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01/22/98 MARRIAGE KAY BEA DUNLAP

APPELLATE COURT OF ILLINOIS, FOURTH DISTRICT


January 22, 1998

IN RE: THE MARRIAGE OF KAY BEA DUNLAP, PETITIONER-APPELLANT, AND JOHN W. DUNLAP, RESPONDENT-APPELLEE.

Appeal from Circuit Court of Sangamon County. No. 95D967. Honorable Robert J. Eggers, Judge Presiding.

Honorable Rita B. Garman, J., Honorable Frederick S. Green, J. - Concur, Honorable Robert J. Steigmann, J. - Concur. Presiding Justice Garman delivered the opinion of the court.

The opinion of the court was delivered by: Garman

PRESIDING JUSTICE GARMAN delivered the opinion of the court:

Petitioner Kay Bea Dunlap filed for divorce on grounds of adultery. Respondent John W. Dunlap's counterpetition alleged mental cruelty. The parties agreed to, and the trial court accepted, stipulated values and division of certain properties and the nonmarital nature of other properties. Kay's petition was granted and, in the absence of a complete agreement between the parties, the trial court entered judgment dividing their property and awarding Kay maintenance. Kay appeals both the property division and the maintenance award.

I. BACKGROUND

Kay and John were married in April 1971 in Peoria, Illinois. Kay was a widow with four children; John was a widower whose first wife and four daughters had been killed in an automobile accident. He had one surviving child. Kay and John each adopted the other's children; they had no children together.

Kay and John separated in May 1994. Kay filed a petition for dissolution of marriage in the circuit court of Sangamon County in November 1995 and, in December 1995, John responded, denying the allegations in Kay's petition and filing his own petition for dissolution. At a hearing on grounds in October 1996, the court found in favor of Kay, and a stipulation of the parties was filed containing, among other terms: an agreed value of $3,025 per acre for a 40-acre tract of marital farmland; an agreement that John would purchase Kay's share in the 40-acre tract for $60,500; and an agreement that another 27-acre tract was John's nonmarital property.

The trial court issued its opinion in February 1997 and entered judgment in April 1997. At the time of the entry of the judgment of dissolution of marriage, Kay was 53 years of age and John was 62. They had been married 26 years. This appeal followed.

The family lived for 22 1/2 years in a rural home that John inherited from his father several years after the marriage. The parties agree that the home is John's nonmarital property. Marital funds were used to pay the real estate taxes on the property and remodel and maintain it during the marriage.

John is employed at Bunn Capitol Company as sales manager and, at the time of the divorce, was earning approximately $120,000 per year. In addition, the parties farmed approximately 70 acres for more than 20 years and operated a hog business for 12 years, until 1984.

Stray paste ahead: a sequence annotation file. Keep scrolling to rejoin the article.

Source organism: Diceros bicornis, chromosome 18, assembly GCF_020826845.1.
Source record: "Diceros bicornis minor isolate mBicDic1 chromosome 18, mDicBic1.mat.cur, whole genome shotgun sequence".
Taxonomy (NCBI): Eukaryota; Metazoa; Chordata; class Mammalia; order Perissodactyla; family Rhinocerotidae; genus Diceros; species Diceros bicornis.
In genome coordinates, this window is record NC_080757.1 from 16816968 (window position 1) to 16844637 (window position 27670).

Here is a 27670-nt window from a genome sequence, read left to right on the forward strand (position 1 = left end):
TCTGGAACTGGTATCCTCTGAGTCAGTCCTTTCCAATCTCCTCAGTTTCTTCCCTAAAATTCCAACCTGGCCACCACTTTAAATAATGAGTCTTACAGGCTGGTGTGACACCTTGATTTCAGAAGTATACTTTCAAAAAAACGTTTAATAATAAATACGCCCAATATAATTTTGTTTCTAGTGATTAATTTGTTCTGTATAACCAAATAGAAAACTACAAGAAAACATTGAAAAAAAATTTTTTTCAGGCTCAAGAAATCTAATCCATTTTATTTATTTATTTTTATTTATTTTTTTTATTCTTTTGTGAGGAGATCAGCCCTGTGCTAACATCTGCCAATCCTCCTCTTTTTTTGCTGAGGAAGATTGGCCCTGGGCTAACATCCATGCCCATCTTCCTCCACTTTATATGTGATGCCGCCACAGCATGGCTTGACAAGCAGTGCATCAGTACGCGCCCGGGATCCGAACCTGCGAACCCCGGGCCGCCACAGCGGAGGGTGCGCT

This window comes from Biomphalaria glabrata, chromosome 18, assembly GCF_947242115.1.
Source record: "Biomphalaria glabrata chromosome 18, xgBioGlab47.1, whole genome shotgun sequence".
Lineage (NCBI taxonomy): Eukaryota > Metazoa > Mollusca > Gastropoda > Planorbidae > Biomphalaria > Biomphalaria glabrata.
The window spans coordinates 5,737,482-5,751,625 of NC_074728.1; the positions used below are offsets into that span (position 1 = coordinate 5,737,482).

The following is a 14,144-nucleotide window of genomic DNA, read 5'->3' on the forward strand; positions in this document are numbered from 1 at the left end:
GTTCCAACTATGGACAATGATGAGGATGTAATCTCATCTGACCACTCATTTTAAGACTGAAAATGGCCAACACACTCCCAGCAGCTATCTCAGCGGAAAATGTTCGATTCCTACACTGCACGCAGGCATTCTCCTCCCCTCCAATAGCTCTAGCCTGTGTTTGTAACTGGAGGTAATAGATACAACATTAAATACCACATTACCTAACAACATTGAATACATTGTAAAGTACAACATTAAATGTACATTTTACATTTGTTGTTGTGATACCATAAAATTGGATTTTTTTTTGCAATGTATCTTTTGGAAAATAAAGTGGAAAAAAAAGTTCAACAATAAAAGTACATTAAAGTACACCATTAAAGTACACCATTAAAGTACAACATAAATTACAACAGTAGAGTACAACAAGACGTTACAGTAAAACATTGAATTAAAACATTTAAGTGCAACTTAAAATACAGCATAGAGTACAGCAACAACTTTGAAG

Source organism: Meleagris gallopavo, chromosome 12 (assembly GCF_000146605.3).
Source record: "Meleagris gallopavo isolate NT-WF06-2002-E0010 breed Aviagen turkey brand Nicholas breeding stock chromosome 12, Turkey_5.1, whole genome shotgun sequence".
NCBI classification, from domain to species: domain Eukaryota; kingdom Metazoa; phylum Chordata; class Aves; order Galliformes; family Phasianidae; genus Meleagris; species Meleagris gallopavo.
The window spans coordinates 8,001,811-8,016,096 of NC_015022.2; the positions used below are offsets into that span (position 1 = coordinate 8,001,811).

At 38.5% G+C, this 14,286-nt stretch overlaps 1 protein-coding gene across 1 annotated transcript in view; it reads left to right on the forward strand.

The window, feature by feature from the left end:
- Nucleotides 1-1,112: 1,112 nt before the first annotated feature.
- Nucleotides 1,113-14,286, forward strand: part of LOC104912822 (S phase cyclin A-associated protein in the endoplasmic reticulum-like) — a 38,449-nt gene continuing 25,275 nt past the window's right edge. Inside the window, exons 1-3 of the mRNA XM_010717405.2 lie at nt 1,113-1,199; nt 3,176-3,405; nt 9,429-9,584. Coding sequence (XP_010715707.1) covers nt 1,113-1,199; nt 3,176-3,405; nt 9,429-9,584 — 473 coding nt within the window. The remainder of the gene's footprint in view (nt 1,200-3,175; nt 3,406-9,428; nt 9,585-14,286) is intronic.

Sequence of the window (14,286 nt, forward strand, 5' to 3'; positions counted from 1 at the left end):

Throughout the marriage, Kay was a homemaker and primary caretaker of the five-children. She did not work outside the home except for a brief period. She worked alongside John in the farming and hog operations. Kay also assisted John in his job by taking phone calls, running errands, filing, and hand-crafting gifts for his clients. In addition, she frequently acted as hostess when the couple entertained clients at their vacation home in Missouri.

For two years following the parties' separation, Kay did not seek work but spent a substantial period of time caring for a daughter who was ill and seeking counseling for herself and John for emotional problems relating to the breakup of the marriage. She also returned to the marital home for several weeks to assist John while he was recovering from knee replacement surgery. Late in 1995, Kay began to look for employment and continued her job search until April 1996. She had five interviews for jobs paying $5 to $6 per hour, but did not receive any offers. She accepted a series of temporary, part-time positions paying $6 per hour. At the time of the hearing, she was working three hours per day for a bank, earning $8 per hour.

In April 1996, Kay began attending Robert Morris College, pursuing an associate degree in accounting. At the time of the hearing, she was taking classes two nights a week, working three hours a day, and had stopped applying for jobs.

The portions of the trial court judgment relevant to this appeal are (1) the award of $1,500 per month as maintenance to Kay, until such time as John retires from his current employment; (2) approval of the parties' stipulation with regard to undisputed division of martial property; (3) calculation of the value of the marital estate at approximately $955,000 and the award of 55% to John and 45% to Kay; (4) the decision of the court not to reimburse the marital estate for alleged improvements to the residence or the value of labor expended by the parties; (5) reimbursement of $9,000 to the marital estate for structures built on John's nonmarital property; (6) allocation of the entire 1995 bean crop as John's nonmarital property; and (7) allocation of more than one-half of the 1996 crop to John as his nonmarital property. The judgment made no mention of marital debts.

II. ANALYSIS

A. Award of Maintenance

The trial court awarded Kay $1,500 per month in maintenance until John's retirement, at which time she will receive one-half the retirement benefit accrued during the marriage. The trial court stated: